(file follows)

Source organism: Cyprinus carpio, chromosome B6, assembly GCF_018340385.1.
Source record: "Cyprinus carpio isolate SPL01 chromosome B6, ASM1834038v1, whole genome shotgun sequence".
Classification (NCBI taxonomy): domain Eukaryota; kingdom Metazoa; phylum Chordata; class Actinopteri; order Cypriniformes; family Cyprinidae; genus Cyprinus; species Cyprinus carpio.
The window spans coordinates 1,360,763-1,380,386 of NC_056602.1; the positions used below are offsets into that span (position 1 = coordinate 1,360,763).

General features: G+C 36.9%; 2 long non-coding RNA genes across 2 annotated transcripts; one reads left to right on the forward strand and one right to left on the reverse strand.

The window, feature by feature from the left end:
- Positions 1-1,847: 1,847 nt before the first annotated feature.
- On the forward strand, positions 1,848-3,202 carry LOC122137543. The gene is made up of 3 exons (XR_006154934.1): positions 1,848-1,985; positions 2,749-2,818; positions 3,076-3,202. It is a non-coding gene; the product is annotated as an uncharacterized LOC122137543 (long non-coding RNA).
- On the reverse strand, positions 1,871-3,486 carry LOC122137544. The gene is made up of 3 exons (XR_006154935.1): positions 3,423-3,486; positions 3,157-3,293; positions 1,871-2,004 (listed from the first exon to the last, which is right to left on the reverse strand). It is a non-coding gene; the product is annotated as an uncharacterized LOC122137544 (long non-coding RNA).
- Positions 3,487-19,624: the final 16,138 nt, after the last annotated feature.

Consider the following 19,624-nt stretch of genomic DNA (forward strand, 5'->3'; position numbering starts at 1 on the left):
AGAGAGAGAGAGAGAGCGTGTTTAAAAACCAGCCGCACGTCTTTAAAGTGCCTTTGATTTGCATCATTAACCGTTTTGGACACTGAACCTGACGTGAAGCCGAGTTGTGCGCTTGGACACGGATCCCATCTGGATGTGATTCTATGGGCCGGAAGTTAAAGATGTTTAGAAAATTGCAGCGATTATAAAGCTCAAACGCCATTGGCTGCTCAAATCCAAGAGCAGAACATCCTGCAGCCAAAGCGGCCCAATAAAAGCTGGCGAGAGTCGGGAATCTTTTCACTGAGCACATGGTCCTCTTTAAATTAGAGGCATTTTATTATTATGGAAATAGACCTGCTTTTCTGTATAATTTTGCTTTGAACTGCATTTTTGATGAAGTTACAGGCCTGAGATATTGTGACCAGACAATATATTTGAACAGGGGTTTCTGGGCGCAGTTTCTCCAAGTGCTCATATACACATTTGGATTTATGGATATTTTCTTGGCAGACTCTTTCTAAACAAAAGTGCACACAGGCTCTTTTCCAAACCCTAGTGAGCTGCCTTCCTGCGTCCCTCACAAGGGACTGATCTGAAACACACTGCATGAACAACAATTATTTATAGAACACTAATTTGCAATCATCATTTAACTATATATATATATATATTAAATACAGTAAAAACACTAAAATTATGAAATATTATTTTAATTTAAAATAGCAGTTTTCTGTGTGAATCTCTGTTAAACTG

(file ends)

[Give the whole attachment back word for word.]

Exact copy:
Source organism: Cyprinus carpio, chromosome B6, assembly GCF_018340385.1.
Source record: "Cyprinus carpio isolate SPL01 chromosome B6, ASM1834038v1, whole genome shotgun sequence".
Classification (NCBI taxonomy): domain Eukaryota; kingdom Metazoa; phylum Chordata; class Actinopteri; order Cypriniformes; family Cyprinidae; genus Cyprinus; species Cyprinus carpio.
The window spans coordinates 1,360,763-1,380,386 of NC_056602.1; the positions used below are offsets into that span (position 1 = coordinate 1,360,763).

General features: G+C 36.9%; 2 long non-coding RNA genes across 2 annotated transcripts; one reads left to right on the forward strand and one right to left on the reverse strand.

The window, feature by feature from the left end:
- Positions 1-1,847: 1,847 nt before the first annotated feature.
- On the forward strand, positions 1,848-3,202 carry LOC122137543. The gene is made up of 3 exons (XR_006154934.1): positions 1,848-1,985; positions 2,749-2,818; positions 3,076-3,202. It is a non-coding gene; the product is annotated as an uncharacterized LOC122137543 (long non-coding RNA).
- On the reverse strand, positions 1,871-3,486 carry LOC122137544. The gene is made up of 3 exons (XR_006154935.1): positions 3,423-3,486; positions 3,157-3,293; positions 1,871-2,004 (listed from the first exon to the last, which is right to left on the reverse strand). It is a non-coding gene; the product is annotated as an uncharacterized LOC122137544 (long non-coding RNA).
- Positions 3,487-19,624: the final 16,138 nt, after the last annotated feature.

Consider the following 19,624-nt stretch of genomic DNA (forward strand, 5'->3'; position numbering starts at 1 on the left):
AGAGAGAGAGAGAGAGCGTGTTTAAAAACCAGCCGCACGTCTTTAAAGTGCCTTTGATTTGCATCATTAACCGTTTTGGACACTGAACCTGACGTGAAGCCGAGTTGTGCGCTTGGACACGGATCCCATCTGGATGTGATTCTATGGGCCGGAAGTTAAAGATGTTTAGAAAATTGCAGCGATTATAAAGCTCAAACGCCATTGGCTGCTCAAATCCAAGAGCAGAACATCCTGCAGCCAAAGCGGCCCAATAAAAGCTGGCGAGAGTCGGGAATCTTTTCACTGAGCACATGGTCCTCTTTAAATTAGAGGCATTTTATTATTATGGAAATAGACCTGCTTTTCTGTATAATTTTGCTTTGAACTGCATTTTTGATGAAGTTACAGGCCTGAGATATTGTGACCAGACAATATATTTGAACAGGGGTTTCTGGGCGCAGTTTCTCCAAGTGCTCATATACACATTTGGATTTATGGATATTTTCTTGGCAGACTCTTTCTAAACAAAAGTGCACACAGGCTCTTTTCCAAACCCTAGTGAGCTGCCTTCCTGCGTCCCTCACAAGGGACTGATCTGAAACACACTGCATGAACAACAATTATTTATAGAACACTAATTTGCAATCATCATTTAACTATATATATATATATATTAAATACAGTAAAAACACTAAAATTATGAAATATTATTTTAATTTAAAATAGCAGTTTTCTGTGTGAATCTCTGTTAAACTG